Date of Award
Master of Arts
Speech, Language and Hearing Sciences
Speech Pathology and Audiology
Dr. Linda LeBlanc
Masters Thesis-Open Access
This study was designed to add to the body of research that examines the possibility of semantic activation or suppression deficits as underlying right hemisphere communication disorders. Modified treatment techniques for activation and suppression deficits proposed by Myers (1999) were used as stimuli for the experimental tasks. A total of four RHD participants and four control participants matched in age, gender, and level of education were included in the study. The study aimed to answer the following questions. Do RHD or control participants have higher scores on the suppression tasks? Do RHD participants have longer reaction times? Do RHD or control participants have higher scores on the activation tasks? Do the RHD participants have a reduced number of responses in the activation task? Do the RHD participants perform better on the suppression task than activation task? Do control participants perform equally well on suppression and activation tasks? The results were examined both between and within groups for RHD and control groups. Results suggested that there was no support for an activation or suppression deficit in the RHD participants. Reaction times were longer for the control participants, which is contrary to expectations. Also contrary to prior research, the RHD participants had responses on the activation task that were within more semantic categories than control participants.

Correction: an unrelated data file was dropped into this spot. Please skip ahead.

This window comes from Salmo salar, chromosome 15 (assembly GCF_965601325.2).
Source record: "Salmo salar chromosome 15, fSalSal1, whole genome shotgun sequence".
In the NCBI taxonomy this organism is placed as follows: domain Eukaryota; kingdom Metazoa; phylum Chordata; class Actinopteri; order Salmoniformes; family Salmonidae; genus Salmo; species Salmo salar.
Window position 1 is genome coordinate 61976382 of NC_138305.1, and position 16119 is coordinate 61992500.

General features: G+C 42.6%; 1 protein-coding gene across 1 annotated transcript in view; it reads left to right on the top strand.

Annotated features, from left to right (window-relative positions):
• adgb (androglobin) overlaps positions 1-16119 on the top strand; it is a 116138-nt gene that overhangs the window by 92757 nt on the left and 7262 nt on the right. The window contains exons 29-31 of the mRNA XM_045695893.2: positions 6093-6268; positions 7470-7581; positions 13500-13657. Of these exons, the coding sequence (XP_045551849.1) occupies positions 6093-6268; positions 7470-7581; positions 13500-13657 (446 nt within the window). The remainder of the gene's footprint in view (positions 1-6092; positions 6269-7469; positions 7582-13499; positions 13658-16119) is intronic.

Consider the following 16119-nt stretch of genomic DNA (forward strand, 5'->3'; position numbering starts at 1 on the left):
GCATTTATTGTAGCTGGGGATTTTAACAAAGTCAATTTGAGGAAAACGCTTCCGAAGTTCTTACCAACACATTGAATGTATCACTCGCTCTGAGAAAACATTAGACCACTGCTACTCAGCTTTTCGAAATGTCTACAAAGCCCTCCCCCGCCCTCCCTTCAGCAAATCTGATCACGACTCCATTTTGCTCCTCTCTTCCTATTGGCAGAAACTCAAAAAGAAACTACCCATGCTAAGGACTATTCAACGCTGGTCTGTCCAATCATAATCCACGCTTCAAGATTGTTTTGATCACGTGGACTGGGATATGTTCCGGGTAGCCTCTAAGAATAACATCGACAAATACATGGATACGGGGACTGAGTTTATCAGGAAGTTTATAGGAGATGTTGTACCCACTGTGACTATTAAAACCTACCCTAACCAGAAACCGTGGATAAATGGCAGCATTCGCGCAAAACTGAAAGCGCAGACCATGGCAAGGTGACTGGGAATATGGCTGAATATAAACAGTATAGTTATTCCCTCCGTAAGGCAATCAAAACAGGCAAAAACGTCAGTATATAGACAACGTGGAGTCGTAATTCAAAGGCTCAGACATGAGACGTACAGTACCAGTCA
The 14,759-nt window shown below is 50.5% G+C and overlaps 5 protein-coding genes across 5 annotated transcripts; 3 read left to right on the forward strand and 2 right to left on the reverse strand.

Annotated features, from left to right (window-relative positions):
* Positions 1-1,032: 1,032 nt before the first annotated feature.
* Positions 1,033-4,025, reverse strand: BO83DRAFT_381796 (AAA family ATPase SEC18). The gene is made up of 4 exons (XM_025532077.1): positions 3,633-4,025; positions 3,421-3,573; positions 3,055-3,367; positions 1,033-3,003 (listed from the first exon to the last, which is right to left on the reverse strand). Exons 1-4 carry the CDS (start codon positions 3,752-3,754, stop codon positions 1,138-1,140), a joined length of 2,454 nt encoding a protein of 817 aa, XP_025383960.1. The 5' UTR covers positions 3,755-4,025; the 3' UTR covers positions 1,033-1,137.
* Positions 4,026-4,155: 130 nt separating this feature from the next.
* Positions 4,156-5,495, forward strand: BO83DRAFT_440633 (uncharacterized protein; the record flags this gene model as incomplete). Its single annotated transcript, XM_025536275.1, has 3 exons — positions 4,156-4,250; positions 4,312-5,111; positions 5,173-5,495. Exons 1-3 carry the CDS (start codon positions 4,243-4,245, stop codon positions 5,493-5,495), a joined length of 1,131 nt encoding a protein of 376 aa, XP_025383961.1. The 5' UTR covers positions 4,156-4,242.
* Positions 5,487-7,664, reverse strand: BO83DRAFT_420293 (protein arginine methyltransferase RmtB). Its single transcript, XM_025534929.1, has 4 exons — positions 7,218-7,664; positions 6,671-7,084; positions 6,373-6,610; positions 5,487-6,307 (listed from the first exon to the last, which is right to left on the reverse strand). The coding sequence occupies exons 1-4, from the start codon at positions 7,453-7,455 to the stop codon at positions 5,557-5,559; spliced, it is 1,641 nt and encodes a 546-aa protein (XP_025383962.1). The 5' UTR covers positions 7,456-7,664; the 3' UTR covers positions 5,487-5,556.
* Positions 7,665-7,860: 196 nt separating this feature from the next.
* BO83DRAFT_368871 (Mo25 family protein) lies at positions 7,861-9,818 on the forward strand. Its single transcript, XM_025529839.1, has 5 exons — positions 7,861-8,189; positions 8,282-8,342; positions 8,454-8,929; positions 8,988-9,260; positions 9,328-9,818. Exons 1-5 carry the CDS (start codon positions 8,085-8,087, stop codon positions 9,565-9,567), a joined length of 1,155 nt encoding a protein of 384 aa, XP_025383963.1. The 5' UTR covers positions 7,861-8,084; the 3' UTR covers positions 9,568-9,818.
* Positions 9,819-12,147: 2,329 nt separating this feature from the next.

Orjada, Sarah A., "Right Hemisphere Effects on Language Processing: Suppression or Activation Deficit" (2003). Masters Theses. 4565.